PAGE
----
For an analysis of how a new group, the Secretary of State Project, helped swing these races, see my Mother Jones story here.

Congress' First Muslim is From...

| Tue Nov. 7, 2006 10:16 PM PST

Yes, indeed, Minnesota. Keith Ellison, an African American lawyer and father of four, Detroit-born, Catholic-raised convert to Islam (good profile here), is the new representative for the Fifth District, basically Minneapolis and its suburbs. If the experience of those of us who tangled with him back in college (yes, yours truly was an editor at the Minnesota Daily when Ellison's relationship with the Nation of Islam, an organization he's since denounced, was a major issue there) is any guide, Republicans in the House just gained a sharp, honorable adversary.

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Webb Slightly Ahead, Montana Also Close

| Tue Nov. 7, 2006 10:15 PM PST

Recount looks possible in VA.

Orrin Hatch: Term Limits are for Nutcakes

| Tue Nov. 7, 2006 9:49 PM PST

Halleluiah. Six more years of Orrin Hatch. By the time he is up for re-election he will have served 36 years in the U.S. Senate. To Democrats in Utah (all fifty of them), Hatch's hypocritical stance on term limits is a familiar part of the state's political folklore. During Hatch's first run for political office in 1976, he made term-limits a central part of his campaign against popular incumbent senator Frank Moss. He once told Moss, "Senator, you have served the people of Utah for 18 years; it's time to retire." (Source: "Legislators drag feet on term limits," Deseret News, December 17, 2003)

Not only has Orrin Hatch refused to follow his own wisdom that Washington should be run by citizen-legislators, not career politicians, but he--as chair of the Judiciary Committee--has been a major opponent of federally legislated term limits, this according to the Cato Institute.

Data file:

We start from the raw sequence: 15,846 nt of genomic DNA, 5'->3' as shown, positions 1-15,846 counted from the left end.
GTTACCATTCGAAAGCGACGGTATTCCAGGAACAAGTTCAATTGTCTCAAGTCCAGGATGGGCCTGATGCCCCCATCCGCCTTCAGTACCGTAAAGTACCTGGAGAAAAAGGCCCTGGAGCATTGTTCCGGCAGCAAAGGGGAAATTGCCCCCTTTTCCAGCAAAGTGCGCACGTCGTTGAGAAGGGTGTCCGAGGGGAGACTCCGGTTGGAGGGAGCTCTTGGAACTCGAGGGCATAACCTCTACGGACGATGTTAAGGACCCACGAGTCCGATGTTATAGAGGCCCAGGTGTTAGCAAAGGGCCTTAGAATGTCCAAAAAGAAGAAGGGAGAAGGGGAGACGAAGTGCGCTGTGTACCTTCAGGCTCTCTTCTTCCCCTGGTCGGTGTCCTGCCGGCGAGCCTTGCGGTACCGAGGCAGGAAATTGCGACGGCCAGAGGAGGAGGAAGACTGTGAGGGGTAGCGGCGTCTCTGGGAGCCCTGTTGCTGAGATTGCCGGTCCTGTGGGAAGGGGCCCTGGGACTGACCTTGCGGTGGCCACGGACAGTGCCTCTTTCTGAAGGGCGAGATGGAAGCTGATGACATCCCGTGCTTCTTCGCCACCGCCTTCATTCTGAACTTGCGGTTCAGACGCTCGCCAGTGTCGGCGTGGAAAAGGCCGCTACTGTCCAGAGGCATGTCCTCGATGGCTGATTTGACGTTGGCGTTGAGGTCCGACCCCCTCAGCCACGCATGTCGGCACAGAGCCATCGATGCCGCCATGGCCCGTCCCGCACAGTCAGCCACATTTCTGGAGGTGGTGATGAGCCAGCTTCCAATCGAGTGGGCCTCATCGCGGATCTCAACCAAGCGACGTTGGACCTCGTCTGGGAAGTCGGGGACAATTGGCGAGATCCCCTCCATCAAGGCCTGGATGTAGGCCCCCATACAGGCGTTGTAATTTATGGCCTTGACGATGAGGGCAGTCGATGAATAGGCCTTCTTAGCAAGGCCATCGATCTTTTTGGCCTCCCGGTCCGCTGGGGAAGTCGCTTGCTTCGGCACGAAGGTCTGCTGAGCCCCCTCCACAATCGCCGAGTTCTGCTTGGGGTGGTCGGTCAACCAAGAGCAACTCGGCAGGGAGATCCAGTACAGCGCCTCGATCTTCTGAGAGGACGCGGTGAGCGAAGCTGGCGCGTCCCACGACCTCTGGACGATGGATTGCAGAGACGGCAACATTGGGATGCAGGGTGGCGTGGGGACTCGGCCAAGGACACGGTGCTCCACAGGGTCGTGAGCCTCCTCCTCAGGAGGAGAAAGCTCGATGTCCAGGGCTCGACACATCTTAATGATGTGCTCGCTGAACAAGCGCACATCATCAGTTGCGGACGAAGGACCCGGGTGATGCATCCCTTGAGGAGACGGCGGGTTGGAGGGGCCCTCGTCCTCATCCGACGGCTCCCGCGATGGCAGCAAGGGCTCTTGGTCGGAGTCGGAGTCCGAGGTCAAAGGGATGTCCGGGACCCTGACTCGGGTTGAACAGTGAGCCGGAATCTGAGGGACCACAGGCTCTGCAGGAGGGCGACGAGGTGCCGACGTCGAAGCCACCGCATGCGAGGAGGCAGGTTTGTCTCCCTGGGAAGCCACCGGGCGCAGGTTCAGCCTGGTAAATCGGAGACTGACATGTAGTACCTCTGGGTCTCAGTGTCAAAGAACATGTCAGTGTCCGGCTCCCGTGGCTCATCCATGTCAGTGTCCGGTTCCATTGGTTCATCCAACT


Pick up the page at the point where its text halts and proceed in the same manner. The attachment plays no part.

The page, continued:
-- Koshlan Mayer-Blackwell

The Year of the Woman?

| Tue Nov. 7, 2006 9:40 PM PST

Some are saying that it is shaping up to be the Year of the Woman. All female senators up for re-election are projected to win and Nancy Pelosi will soon take her post as the first female Speaker of the House. But I'm not sure it is really time to pat ourselves on the back. There stand to be 15 female senators in the new Congress, but isn't 15% still pretty abysmal? In fact, in our January/February issue of this year, we reported that in comparison 35% of Iraq's parliament are women.

ExxonMobil's New Way To Spin Global Warming: Sponsor Network Election Coverage

| Tue Nov. 7, 2006 9:24 PM PST

Driving the MoJo live blogging staff to distraction is that ExxonMobil seems to be sponsoring election coverage at CNN, MSNBC, Fox (for all, both TV and websites) and on the major papers' websites.

 exxon_web.gif

I guess that's where record profits go. That and to fund (as we broke in a major piece last year) global warming deniers.